Staff Picks: Baby, it’s Cold Outside
At this wonderful, but busy time of year, sometimes we just need to warm up with a cup of hot tea and a good book. Consider a few of our favorites.
While enjoying some bibliotherapy it’s even better if we can listen to seasonal and traditional music. One of my favorites is “The Nutcracker.” This Thanksgiving vacation I was able to combine a great read and enjoy a playlist by the author, which included “The Nutcracker.”
In the 1920’s Count Alexander Rostov was sentenced to live in a hotel in Moscow due to writing a poem that was considered seditious by the Bolsheviks. In spite of having to live in a small attic room, Rostov lives a full life filled with friends and family. Charming and gracious, he accepts his fate and still manages to enjoy many of the finer things of life. This is a beautifully written and at times heartbreaking story that is also hard to put down. The author’s website has the aforementioned playlist as well as maps and other information if you want to delve further into Rostov’s world.
While waiting for the book, check out other fiction books set in Russia and the Ukraine. Some other reads include The Summer Guest, City of Thieves, and Anna Karenina. All are even more enjoyable with a hot drink and some Russian Tea Cakes.
~Veronica, Circulation, John Marshall branch library
The Forgotten Garden by Kate Morton
Australian Kate Morton is one of my favorite authors for a winter’s night of reading. Beautifully written, these novels are enchanting, mysterious and border on the magic of fairy tales. Having read, and loved, all of Morton’s books, “The Forgotten Garden” continues to be the title that I regularly recommend. With a story that spans a hundred years, and travels between Australia and England, the tale is told through a grandmother and her granddaughter. This is the rare book that grabs the reader from the opening paragraph. A little girl is abandoned on a ship headed for Australia with nothing but a small suitcase and, more significantly, a beautiful volume of fairy tales. Why a book of fairy tales? Not until her twenty-first birthday does Nell learn her story. Though she travels back to England in an attempt to unlock the secrets of her past, it is her granddaughter, Cassandra, who in the end pieces together the mystery of her family.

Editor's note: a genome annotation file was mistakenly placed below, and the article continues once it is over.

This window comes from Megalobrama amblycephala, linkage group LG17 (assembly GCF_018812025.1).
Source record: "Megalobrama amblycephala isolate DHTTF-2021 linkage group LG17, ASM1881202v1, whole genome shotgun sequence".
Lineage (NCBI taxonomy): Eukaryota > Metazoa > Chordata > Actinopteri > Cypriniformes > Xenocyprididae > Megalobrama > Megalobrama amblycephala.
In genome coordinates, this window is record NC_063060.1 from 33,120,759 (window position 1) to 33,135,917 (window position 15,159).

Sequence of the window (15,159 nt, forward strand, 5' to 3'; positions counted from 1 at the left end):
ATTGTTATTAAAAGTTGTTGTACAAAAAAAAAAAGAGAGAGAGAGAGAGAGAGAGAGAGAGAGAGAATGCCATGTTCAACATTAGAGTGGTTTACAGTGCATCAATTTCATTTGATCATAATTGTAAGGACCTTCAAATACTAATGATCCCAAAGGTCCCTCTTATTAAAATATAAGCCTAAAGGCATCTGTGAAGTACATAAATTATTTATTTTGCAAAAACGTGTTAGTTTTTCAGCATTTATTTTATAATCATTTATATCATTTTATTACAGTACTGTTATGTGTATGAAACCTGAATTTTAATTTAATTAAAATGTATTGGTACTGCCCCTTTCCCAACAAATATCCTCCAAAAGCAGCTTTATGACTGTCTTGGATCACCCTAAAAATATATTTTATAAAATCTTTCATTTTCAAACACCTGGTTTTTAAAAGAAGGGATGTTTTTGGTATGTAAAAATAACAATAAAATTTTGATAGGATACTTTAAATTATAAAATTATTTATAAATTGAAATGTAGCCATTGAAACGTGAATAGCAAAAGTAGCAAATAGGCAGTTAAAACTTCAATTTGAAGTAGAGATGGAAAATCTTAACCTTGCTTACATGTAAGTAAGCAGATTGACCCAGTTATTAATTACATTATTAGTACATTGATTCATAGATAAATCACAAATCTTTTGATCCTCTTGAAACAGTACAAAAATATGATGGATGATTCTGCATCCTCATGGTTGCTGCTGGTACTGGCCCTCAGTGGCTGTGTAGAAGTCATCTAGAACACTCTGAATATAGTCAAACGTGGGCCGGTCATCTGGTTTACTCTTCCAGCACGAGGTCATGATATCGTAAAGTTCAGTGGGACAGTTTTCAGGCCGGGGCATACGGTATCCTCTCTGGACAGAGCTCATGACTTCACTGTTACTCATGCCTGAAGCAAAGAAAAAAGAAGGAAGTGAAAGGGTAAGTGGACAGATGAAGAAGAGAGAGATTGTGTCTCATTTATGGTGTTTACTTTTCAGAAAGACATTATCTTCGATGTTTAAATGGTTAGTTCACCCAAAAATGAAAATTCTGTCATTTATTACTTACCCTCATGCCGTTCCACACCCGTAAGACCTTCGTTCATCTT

If this book draws you in from beginning to end, Morton’s other works will not disappoint.
~Deborah, Branch Manager, John Marshall branch library
The Last Days of Night by Graham Moore
I was introduced to this novel via audio book during a recent trip back home. I wasn’t certain of my interest level in the subject of electricity, but after listening to Graham Moore’s writing I was soon won over. This historical fiction is narrated by Paul Cravath, a young and inexperienced attorney, who was hired by George Westinghouse to handle the hundreds of lawsuits filed against him by Thomas Edison. A battle to determine the true inventor of the electric light bulb was ensuing and no one was willing to back down. I learned a lot about the people and events surrounding this invention and found it eye-opening how ruthless and obsessively driven these inventors were.
~Joan, Circulation, John Marshall Branch library